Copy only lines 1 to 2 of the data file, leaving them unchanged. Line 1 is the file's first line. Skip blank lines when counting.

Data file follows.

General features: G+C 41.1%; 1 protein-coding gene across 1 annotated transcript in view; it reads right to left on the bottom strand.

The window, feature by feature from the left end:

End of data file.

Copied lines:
General features: G+C 41.1%; 1 protein-coding gene across 1 annotated transcript in view; it reads right to left on the bottom strand.

The window, feature by feature from the left end: